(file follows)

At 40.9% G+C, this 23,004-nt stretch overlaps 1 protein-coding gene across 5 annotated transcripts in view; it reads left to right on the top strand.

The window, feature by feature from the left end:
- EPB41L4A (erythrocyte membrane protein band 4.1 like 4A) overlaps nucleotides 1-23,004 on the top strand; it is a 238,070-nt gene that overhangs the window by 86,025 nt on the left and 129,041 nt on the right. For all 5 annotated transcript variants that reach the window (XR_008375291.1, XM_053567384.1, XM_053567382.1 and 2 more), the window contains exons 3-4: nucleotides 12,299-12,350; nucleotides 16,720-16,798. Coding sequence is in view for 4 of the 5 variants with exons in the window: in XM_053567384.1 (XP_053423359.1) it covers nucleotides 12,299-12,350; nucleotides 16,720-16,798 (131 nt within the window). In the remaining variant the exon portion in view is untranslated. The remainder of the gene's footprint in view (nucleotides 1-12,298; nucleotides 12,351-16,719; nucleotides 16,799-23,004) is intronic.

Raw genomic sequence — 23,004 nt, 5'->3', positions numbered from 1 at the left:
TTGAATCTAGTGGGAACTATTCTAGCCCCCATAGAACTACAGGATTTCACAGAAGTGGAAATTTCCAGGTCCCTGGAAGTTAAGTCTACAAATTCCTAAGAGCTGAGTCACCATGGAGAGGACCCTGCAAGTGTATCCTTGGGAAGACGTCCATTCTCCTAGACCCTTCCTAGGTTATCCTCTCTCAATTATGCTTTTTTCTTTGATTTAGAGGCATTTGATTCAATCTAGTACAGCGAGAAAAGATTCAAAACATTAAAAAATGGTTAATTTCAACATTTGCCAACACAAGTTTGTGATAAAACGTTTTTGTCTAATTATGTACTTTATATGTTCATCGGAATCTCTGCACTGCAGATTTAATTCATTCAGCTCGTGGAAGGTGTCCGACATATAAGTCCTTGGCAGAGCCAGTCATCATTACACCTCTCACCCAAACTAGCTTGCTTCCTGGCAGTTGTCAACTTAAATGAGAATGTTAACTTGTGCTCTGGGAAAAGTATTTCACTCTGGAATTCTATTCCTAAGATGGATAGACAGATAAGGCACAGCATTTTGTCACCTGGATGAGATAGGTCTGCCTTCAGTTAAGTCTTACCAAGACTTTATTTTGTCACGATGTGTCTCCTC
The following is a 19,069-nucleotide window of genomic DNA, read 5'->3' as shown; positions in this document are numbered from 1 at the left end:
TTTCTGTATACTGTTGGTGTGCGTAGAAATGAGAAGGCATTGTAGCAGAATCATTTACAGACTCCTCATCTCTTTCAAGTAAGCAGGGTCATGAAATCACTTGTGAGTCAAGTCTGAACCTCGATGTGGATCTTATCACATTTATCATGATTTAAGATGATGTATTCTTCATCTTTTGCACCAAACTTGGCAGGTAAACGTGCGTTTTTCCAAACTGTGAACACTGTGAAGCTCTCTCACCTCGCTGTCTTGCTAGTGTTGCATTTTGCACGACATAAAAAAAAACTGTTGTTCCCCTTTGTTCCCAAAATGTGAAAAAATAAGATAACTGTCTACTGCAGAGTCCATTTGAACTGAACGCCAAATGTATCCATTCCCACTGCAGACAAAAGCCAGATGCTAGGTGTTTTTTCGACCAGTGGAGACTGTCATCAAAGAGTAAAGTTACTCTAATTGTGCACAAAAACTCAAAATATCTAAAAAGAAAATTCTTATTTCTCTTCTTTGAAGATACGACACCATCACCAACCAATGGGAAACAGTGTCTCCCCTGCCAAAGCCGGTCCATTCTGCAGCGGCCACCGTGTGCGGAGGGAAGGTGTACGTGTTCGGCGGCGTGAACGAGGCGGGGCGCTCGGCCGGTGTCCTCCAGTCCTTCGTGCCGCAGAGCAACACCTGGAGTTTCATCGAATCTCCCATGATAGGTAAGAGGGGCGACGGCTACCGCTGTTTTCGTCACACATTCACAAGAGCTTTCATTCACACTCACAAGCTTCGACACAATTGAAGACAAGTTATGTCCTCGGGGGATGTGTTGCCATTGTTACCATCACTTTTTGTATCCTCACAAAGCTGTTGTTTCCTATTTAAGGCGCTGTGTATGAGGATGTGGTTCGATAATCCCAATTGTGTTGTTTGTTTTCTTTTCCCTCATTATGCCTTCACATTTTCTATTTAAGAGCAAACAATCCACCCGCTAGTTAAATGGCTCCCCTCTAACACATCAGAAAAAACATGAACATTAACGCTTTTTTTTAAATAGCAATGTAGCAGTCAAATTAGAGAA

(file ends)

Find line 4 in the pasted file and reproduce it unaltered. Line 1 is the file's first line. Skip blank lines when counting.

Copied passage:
Raw genomic sequence — 23,004 nt, 5'->3', positions numbered from 1 at the left: